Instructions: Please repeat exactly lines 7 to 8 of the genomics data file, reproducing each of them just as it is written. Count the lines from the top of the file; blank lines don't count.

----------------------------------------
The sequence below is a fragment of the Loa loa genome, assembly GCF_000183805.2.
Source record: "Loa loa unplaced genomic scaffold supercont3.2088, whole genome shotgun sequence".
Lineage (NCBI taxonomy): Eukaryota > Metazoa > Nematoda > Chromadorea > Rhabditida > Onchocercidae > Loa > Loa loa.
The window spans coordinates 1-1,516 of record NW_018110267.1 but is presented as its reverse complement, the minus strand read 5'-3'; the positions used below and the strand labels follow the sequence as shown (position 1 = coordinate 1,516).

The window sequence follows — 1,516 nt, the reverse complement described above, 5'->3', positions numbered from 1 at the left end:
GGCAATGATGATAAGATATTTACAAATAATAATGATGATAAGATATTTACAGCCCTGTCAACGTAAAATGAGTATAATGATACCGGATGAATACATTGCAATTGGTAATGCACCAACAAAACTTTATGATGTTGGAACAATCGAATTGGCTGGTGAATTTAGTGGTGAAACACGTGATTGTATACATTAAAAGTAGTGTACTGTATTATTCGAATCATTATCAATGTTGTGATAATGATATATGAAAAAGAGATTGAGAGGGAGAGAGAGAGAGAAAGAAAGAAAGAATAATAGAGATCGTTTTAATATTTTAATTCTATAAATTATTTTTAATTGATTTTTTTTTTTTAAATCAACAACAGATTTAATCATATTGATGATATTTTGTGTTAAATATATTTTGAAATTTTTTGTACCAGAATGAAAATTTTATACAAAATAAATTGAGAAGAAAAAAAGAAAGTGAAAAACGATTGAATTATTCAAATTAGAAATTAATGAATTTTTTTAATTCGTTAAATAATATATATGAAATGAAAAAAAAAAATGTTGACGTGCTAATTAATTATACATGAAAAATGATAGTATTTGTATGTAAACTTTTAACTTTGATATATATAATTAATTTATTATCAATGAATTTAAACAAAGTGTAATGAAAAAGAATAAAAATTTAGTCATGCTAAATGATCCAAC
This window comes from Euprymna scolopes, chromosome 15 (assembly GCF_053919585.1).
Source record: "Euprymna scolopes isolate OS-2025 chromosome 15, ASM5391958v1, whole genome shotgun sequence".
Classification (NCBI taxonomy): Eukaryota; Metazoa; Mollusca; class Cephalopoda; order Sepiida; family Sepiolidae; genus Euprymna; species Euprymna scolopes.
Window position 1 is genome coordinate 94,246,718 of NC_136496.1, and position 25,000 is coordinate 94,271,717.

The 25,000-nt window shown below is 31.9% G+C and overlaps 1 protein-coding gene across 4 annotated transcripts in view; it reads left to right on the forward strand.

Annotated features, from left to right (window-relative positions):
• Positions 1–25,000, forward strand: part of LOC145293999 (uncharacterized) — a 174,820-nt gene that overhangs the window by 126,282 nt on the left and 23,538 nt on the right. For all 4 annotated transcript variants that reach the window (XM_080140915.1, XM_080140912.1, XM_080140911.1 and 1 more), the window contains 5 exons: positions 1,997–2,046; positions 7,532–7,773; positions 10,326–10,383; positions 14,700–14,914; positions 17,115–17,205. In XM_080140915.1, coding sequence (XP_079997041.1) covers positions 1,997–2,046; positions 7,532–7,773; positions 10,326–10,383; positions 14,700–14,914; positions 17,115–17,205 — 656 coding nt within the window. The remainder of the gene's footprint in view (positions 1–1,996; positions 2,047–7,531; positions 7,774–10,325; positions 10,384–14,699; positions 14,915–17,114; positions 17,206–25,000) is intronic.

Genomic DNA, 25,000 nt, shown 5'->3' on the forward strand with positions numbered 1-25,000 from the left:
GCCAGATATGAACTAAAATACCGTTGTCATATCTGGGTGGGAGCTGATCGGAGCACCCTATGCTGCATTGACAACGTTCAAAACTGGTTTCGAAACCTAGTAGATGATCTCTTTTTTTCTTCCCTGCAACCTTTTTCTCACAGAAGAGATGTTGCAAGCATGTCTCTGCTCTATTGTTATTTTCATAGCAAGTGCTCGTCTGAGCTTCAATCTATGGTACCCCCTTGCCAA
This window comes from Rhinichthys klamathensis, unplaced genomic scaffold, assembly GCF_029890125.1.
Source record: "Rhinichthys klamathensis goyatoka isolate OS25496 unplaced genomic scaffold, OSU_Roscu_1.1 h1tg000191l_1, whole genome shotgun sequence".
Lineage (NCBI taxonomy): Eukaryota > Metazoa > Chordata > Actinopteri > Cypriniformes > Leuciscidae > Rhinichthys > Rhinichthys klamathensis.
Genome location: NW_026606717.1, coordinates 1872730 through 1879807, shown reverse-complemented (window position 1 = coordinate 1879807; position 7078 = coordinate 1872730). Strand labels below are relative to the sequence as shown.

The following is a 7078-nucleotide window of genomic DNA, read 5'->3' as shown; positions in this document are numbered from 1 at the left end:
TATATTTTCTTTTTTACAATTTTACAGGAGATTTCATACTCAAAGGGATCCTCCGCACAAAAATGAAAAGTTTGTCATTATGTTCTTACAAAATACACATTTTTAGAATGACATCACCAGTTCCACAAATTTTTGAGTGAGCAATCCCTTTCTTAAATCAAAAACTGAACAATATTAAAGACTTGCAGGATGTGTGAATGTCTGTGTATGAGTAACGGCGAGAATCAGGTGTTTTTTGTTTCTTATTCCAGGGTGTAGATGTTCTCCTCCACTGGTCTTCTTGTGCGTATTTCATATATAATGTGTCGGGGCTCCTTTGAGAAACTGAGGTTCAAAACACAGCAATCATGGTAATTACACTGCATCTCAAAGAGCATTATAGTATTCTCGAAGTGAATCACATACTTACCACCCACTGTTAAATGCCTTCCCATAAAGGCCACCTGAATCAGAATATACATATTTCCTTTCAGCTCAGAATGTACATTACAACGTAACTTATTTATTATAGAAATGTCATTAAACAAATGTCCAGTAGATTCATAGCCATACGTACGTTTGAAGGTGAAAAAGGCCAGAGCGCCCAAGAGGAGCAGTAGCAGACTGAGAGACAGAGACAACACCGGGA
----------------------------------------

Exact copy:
This window comes from Euprymna scolopes, chromosome 15 (assembly GCF_053919585.1).
Source record: "Euprymna scolopes isolate OS-2025 chromosome 15, ASM5391958v1, whole genome shotgun sequence".